It is best to combine exercise with balanced eating and adequate nutrition. It is also important to drink plenty of fluids when breastfeeding and exercising. On a rare occasion, a breastfeeding mother may find she needs to limit her exercise so that her milk supply does not drop.

Benefits of Breastfeeding

The Australian Dietary Guidelines strongly recommend breastfeeding. Breast milk is natural and especially 'designed' for the human baby. It has many health benefits for the baby and also the breastfeeding mother.

Mother

  • Breastfeeding helps in the physical recovery from childbirth.
  • Breastfeeding helps the mother in weight stabilisation after pregnancy and childbirth.
  • Breastfeeding may possibly also reduce the risk of some cancers, such as breast or ovarian cancer.
  • Bonding happens between the mother and baby during breastfeeding.
  • Breast milk is inexpensive and does not need to be prepared.

Baby

  • Breast milk provides all the nutrients a baby needs for at least the first 6 months of life. For the following 6 months, breast milk continues to be an excellent source of nutrition when combined with other suitable foods.
  • Breast milk is dynamic and living. It constantly changes in its nutrient composition to meet the needs of the baby throughout different times of feeding.
  • Breastfeeding provides protection against disease later in life. It helps boost the immune system to fight illness and infections. The baby is also less likely to develop allergies.
  • Breastfeeding reduces the likelihood of later diseases and health risks including obesity, diabetes, heart disease and some childhood cancers.
  • Breast milk is ready when your baby needs it.
  • Breast milk is hygienic.
  • Babies digest breast milk easily.
  • Breast milk contains a lot of natural substances that help a baby's development and growth.

Healthy Eating for Breastfeeding Women

Breastfeeding mothers have a slightly increased requirement for most nutrients compared to mothers who do not breastfeed as many vitamins and minerals in a breastfeeding mother's diet are transferred into the breast milk. Therefore, it is important for the mother to eat adequately for her own nutrition combined with the nutrition of her baby. A breastfeeding mother should eat regular nutritious meals and snacks to meet the extra energy (kilojoules) needed for making breast milk and feeding. Consuming a variety of foods each day is important in meeting both the mother’s and baby’s nutritional needs.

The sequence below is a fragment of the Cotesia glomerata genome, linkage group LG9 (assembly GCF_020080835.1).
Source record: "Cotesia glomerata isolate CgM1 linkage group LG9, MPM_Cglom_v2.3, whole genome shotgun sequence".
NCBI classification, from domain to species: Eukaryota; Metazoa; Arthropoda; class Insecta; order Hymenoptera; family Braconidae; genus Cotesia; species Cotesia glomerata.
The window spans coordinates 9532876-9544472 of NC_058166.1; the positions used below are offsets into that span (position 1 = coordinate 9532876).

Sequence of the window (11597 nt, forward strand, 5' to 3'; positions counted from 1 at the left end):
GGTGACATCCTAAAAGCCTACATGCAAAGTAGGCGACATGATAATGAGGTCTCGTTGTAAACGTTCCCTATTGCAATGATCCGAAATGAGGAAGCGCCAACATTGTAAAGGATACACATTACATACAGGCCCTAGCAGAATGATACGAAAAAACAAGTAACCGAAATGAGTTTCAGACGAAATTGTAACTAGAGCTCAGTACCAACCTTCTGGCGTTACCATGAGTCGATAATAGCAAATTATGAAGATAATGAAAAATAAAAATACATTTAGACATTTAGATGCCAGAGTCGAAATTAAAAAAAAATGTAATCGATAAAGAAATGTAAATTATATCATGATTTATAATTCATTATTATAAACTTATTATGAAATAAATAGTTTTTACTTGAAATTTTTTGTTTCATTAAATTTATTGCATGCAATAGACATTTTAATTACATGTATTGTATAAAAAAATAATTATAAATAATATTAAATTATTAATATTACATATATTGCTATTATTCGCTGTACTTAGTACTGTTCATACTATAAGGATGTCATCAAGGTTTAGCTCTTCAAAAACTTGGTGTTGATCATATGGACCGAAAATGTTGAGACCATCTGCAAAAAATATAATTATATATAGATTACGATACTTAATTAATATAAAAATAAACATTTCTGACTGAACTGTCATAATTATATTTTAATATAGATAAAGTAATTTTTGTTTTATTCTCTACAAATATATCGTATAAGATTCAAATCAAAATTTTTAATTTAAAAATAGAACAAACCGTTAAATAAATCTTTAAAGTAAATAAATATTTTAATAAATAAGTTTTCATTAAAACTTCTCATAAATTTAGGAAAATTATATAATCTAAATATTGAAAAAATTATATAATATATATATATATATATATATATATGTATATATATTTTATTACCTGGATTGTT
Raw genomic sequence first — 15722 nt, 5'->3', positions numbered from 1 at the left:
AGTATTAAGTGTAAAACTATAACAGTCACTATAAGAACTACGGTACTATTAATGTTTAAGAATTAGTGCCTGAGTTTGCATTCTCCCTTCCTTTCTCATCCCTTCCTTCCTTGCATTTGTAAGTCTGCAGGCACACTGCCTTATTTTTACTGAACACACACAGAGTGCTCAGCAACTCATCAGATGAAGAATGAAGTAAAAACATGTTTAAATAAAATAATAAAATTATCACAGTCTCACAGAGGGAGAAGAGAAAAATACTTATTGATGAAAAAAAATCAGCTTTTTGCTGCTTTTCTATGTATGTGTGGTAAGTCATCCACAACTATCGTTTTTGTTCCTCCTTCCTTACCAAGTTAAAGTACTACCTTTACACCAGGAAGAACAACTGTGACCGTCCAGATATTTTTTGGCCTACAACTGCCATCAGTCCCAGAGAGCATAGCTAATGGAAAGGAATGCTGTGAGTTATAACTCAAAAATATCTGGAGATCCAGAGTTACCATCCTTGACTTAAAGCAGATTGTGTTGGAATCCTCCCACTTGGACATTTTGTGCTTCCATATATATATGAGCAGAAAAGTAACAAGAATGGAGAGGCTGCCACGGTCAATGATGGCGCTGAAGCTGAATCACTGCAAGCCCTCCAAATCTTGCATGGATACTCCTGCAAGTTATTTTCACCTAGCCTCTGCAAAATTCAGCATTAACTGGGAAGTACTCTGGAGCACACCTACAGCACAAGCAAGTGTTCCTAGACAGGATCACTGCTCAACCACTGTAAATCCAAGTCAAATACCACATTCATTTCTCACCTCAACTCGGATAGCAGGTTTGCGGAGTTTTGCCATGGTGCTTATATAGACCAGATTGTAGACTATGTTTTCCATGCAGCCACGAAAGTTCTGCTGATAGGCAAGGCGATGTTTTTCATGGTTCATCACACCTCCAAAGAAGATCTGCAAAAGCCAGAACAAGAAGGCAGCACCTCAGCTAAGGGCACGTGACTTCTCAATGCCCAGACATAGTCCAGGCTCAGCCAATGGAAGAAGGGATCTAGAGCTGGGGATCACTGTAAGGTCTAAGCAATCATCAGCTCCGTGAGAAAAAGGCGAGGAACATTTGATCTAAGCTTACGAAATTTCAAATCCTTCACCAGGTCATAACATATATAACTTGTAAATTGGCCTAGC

The Dietary Guidelines for Australian Adults are:

  • Enjoy a wide variety of nutritious foods
    • Eat plenty of vegetables, legumes and fruits
    • Eat plenty of cereals (including breads, rice, pasta and noodles), preferably wholegrain
    • Include lean meat, fish, poultry and/or alternatives
    • Include milks, yoghurts, cheeses and/or alternatives.
      Reduced-fat varieties should be chosen, where possible
    • Drink plenty of water

and take care to:

    • Limit saturated fat and moderate total fat intake
    • Choose foods low in salt
    • Limit your alcohol intake if you choose to drink
    • Consume only moderate amounts of sugars and foods containing added sugars
  • Prevent weight gain: be physically active and eat according to your energy needs
  • Care for your food: prepare and store it safely
  • Encourage and support breastfeeding

For individual nutrient requirements such as those described below, the Nutrient Reference Values for Australia and New Zealand Including Recommended Dietary Intakes provides an average nutrient intake requirement for individuals and a value that would meet the needs of most individuals in the population. Because it is difficult to assess an individual’s exact requirement for a particular nutrient, you might like to aim for the upper figure to maximise the certainty that a sufficient amount of the nutrient is obtained from food. For more information go tohttp://www.nhmrc.gov.au/publications/synopses/_files/n35.pdf

The nutrients of particular concern during breastfeeding are:

  • Protein
  • Folate
  • Iodine
  • Zinc
  • Vitamin A
  • Vitamin B6

Protein

A breastfeeding mother needs additional dietary protein to build the protein in her breast milk. Protein is vital for the growth, maintenance and repair of cells. The average requirement for protein during breastfeeding is 54 g/day but because of individual variation, some mothers will need 67 g/day or more. Protein is found in a wide range of foods such as meat (including fish and poultry), eggs, dairy, legumes (such as beans, pulses and soy products) and nuts. Smaller amounts of protein are found in grain-based foods such as bread and pasta.

Folate

Folate is a B vitamin that is needed for healthy growth and development. On average, breastfeeding mothers require 450 µg/day of folate but some will need as much as 500 µg/day or more. Folate can be found in leafy vegetables, wholegrains, peas, nuts, avocado and yeast extract (eg promite, vegemite, marmite etc).

Iodine